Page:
Bunting wants $2b more to fight crime
McPherse Thompson, Assistant Editor - Business
The Economic Programme Oversight Committee (EPOC) has committed to hold discussions with the Ministry of Finance and Planning to determine whether revenues could be more efficiently spent to allocate more towards crime fighting.
The move comes in the wake of a presentation by National Security Minister Peter Bunting to a meeting of EPOC, which he used to sensitise members about the need to put more resources in the fight against crime in order to facilitate economic growth.
"We undertook to have discussions with the Ministry of Finance and Planning to see whether there were not areas in which we could be a little bit more efficient in how we spent the national Budget in order to facilitate more to be spent on ... crime fighting," co-chairman of EPOC, Richard Byles, said yesterday.
While he did not apparently recall the precise figure, Byles said he believed the minister said about $2 billion a year more would be required to put the police fleet back to where it is required to boost crime fighting.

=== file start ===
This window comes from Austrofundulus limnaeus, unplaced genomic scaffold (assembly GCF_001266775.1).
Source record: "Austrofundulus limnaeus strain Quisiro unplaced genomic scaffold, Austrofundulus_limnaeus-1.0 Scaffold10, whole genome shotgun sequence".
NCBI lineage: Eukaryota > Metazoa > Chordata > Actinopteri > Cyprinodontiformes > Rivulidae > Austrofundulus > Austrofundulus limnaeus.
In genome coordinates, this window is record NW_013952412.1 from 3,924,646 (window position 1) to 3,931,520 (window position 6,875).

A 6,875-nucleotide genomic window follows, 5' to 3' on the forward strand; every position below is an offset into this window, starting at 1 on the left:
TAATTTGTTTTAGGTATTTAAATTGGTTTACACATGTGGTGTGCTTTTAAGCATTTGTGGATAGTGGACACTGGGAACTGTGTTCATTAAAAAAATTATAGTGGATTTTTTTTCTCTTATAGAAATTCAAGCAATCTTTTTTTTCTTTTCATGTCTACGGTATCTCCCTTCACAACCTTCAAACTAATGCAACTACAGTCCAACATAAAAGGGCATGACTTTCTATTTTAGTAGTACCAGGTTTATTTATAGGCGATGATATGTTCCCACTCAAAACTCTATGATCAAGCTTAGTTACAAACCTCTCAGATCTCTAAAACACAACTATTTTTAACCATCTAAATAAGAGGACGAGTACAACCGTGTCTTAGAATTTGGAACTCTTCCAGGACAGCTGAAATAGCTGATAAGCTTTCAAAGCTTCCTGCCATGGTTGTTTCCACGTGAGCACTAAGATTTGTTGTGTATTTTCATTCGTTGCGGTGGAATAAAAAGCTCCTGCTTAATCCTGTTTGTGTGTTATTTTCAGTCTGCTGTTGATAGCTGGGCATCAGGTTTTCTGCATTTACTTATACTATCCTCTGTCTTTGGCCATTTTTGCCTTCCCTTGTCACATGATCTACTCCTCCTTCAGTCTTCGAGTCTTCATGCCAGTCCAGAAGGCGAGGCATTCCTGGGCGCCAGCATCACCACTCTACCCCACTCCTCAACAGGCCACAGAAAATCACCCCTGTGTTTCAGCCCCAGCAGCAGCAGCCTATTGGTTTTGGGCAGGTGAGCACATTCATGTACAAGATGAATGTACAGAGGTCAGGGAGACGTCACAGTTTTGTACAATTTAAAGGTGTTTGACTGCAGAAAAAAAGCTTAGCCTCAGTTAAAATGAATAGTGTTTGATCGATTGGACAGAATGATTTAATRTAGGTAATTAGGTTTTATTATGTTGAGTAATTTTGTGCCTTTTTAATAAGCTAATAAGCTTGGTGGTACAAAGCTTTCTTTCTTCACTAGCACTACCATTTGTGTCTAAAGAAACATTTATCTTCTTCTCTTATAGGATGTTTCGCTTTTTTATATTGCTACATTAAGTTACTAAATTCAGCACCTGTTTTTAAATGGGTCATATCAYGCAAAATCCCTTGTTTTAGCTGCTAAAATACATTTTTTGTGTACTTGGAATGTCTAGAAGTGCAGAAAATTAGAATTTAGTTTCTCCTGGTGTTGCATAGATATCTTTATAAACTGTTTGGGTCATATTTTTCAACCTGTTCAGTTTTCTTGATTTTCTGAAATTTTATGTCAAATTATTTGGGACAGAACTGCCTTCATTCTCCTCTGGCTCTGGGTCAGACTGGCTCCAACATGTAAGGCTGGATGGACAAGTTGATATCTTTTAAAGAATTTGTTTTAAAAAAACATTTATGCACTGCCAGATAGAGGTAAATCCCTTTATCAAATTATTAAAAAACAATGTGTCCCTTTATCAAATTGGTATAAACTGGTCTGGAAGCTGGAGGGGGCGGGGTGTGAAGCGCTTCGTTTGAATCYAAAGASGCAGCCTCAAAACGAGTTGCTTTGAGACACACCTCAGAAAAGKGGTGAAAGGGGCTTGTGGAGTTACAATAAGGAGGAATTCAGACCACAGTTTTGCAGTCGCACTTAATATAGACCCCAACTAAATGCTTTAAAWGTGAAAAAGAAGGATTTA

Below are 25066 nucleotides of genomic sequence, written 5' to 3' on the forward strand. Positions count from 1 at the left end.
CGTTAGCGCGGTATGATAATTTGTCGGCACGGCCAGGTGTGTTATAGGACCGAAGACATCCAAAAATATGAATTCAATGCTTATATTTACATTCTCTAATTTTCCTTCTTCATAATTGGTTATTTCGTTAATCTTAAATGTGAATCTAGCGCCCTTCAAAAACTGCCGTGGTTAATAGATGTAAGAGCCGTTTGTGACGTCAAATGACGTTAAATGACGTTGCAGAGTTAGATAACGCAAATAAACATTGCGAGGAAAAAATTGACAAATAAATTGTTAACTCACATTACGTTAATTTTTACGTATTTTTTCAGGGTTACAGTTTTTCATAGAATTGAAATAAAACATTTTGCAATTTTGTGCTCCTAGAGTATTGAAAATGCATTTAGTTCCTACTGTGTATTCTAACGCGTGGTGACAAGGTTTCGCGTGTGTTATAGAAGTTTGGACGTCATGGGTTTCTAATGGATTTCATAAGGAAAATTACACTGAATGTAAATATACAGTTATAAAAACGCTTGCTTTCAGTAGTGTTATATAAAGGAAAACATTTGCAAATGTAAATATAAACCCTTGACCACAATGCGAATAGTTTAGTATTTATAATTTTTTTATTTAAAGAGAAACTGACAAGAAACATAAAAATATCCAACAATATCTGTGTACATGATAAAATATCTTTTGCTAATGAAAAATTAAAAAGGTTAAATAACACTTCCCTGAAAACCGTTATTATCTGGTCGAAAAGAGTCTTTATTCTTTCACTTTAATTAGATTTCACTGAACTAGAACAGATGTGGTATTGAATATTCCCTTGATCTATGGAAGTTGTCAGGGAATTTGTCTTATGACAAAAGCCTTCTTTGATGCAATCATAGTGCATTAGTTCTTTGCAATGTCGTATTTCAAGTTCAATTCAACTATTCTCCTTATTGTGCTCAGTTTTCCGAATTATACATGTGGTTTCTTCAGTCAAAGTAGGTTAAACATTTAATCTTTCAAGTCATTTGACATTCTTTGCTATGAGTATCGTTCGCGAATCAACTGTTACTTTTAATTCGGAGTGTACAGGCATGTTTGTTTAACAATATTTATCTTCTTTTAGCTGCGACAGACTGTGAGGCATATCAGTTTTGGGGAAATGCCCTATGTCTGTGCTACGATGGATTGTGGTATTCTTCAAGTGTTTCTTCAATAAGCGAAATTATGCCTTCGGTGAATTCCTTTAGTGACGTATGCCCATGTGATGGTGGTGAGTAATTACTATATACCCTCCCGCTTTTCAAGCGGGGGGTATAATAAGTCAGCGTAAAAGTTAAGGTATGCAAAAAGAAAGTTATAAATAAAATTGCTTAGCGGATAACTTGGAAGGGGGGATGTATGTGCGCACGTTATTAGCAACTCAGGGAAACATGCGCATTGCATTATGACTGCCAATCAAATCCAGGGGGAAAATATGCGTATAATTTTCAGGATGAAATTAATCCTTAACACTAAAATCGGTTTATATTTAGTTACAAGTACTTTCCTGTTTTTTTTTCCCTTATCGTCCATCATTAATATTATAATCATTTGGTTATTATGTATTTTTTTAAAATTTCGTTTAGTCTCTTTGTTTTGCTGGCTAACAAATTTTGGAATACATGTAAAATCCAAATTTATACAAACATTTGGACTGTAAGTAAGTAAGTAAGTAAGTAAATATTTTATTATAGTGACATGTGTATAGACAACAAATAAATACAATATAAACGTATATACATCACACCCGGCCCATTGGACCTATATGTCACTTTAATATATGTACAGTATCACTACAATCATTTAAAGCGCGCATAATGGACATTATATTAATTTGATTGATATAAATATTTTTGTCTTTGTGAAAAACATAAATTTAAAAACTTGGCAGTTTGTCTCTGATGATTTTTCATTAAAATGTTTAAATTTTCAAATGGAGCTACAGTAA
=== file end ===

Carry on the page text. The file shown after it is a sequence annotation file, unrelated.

The Ministry of National Security was allocated $47.17 billion for recurrent expenditure and $3.2 billion for capital expenditure for fiscal year 2014-2015.
"We had a visit at EPOC by Minister of National Security Peter Bunting, who came specifically to sensitise EPOC to the very direct relationship between economic growth and crime," Byles told a press briefing at Sagicor Life Jamaica in New Kingston.
Crime rate vs growth
He said Bunting pointed to a study published by the Planning Institute of Jamaica which stated that if Jamaica could reduce the crime rate to that of Costa Rica, it would add 5.4 per cent per annum growth to the nation's gross domestic product.
"This is just tremendous. This is what everybody wants, and indeed when you look at the Global Competitiveness Report, the number one inhibitor to our competitiveness is crime," he said.
"So the minister came to plead his case and to sensitise the EPOC to the need to put more resources in the fight against crime in order to facilitate economic growth. And I can tell you, in the tourism business, which Sagicor has some interest in, that ... crime certainly impacts the rates that we get and the image that the country has in the global marketplace," said Byles, president and chief executive officer of Sagicor Group Jamaica.